Two companies have stepped into Microsoft's corner in its growing conflict against Motorola. Both IBM and Activision have made public submissions to the International Trade Commission (ITC), offering their firm opposition to a looming Xbox 360 import ban based on public interest and business concerns.
Patent news site FOSS Patents reports that IBM has submitted a statement saying it will "suffer commercial harm" if the ban goes through, since it developed and manufactures components used in the system. It also points out that Motorola doesn't manufacture a product that directly competes with the Xbox 360. The company concludes that a ban "would frustrate the public interest by allowing Motorola to benefit from its refusal to negotiate with Microsoft in good faith."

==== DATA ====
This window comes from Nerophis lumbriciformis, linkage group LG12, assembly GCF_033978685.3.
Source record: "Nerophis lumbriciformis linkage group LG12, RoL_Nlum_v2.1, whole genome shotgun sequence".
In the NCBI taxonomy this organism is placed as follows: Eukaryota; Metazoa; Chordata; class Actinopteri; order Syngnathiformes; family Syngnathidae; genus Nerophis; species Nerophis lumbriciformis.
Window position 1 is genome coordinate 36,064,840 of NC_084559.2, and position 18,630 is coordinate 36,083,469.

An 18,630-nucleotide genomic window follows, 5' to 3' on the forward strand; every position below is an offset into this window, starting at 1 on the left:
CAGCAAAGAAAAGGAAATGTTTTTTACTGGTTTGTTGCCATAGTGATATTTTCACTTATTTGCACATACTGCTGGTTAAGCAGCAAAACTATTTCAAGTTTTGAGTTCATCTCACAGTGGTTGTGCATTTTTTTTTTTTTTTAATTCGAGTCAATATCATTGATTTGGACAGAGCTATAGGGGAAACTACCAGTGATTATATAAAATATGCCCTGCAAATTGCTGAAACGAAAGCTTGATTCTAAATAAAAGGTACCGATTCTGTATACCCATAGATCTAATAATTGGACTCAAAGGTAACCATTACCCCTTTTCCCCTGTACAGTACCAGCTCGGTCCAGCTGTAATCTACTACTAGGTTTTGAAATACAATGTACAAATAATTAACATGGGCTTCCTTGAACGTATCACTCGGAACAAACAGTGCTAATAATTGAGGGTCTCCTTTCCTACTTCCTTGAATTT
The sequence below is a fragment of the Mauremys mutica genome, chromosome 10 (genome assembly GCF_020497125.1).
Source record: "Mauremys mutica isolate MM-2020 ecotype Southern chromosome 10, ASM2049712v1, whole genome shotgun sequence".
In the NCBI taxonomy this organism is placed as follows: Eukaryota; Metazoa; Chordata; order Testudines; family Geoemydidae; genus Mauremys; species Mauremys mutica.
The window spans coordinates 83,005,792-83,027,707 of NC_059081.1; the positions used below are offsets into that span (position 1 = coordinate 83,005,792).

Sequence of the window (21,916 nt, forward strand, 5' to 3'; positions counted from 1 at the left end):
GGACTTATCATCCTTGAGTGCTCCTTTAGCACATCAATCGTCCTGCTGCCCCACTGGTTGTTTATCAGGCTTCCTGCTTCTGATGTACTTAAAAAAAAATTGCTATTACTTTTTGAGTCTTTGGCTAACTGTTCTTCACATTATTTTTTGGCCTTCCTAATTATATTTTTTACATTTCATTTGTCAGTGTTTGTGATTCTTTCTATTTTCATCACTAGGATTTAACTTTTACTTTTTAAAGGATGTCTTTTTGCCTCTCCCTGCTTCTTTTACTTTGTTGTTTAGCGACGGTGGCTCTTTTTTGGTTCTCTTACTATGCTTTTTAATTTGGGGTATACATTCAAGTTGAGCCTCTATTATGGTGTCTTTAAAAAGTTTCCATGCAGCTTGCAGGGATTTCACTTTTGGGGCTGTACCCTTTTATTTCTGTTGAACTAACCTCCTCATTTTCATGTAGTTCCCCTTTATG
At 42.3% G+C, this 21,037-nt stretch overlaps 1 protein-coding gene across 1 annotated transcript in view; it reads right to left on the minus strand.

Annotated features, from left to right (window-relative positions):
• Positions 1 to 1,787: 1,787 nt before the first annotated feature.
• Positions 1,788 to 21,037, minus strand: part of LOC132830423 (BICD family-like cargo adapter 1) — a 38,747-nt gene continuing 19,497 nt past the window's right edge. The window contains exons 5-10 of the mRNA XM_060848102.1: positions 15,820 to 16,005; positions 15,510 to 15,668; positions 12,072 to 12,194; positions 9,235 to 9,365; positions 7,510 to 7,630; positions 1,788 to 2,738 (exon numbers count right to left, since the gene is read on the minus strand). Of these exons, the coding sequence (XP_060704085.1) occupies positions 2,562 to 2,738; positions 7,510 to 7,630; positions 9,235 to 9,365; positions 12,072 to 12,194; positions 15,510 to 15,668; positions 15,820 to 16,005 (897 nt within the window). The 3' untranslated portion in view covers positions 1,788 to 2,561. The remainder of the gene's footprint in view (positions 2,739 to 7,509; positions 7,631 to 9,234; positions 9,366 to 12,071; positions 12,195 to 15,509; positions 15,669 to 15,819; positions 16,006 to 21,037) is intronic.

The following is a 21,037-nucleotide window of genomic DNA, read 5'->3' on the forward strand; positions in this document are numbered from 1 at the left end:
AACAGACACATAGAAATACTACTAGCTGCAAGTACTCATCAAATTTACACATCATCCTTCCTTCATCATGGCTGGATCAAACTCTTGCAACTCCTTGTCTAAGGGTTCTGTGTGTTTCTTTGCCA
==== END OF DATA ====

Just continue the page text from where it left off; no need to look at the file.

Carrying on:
Activision, meanwhile, argues that it has "expended and continues to expend significant resources to develop video games and accessories specially adapted to operate on Microsoft's Xbox gaming console." The Activision letter also endorses the support given to Microsoft from the Entertainment Software Association (ESA).
These two are just the latest large corporations to show public support to Microsoft in this case. Others include Cisco, Intel, AT&T, HP, and Nokia.
Last month, Judge David Shaw recommended a cease-and-desist on sales of the Xbox 360 in the US, in light of a patent ruling in Motorola's favor. Microsoft has alleged that Motorola demanded unreasonable licensing fees for its patents. The ITC has the option of letting Shaw's recommendation stand, after which it would face presidential review and another appeal. We'll have to see what impact these large companies have in throwing their collective weight behind Microsoft.
Steve Watts posted a new article, Activision, IBM oppose Xbox 360 import ban.
Both IBM and Activision have thrown their weight behind Microsoft in its patent dispute with Motorola, claiming it would impact their business if the recommended Xbox 360 import ban goes through.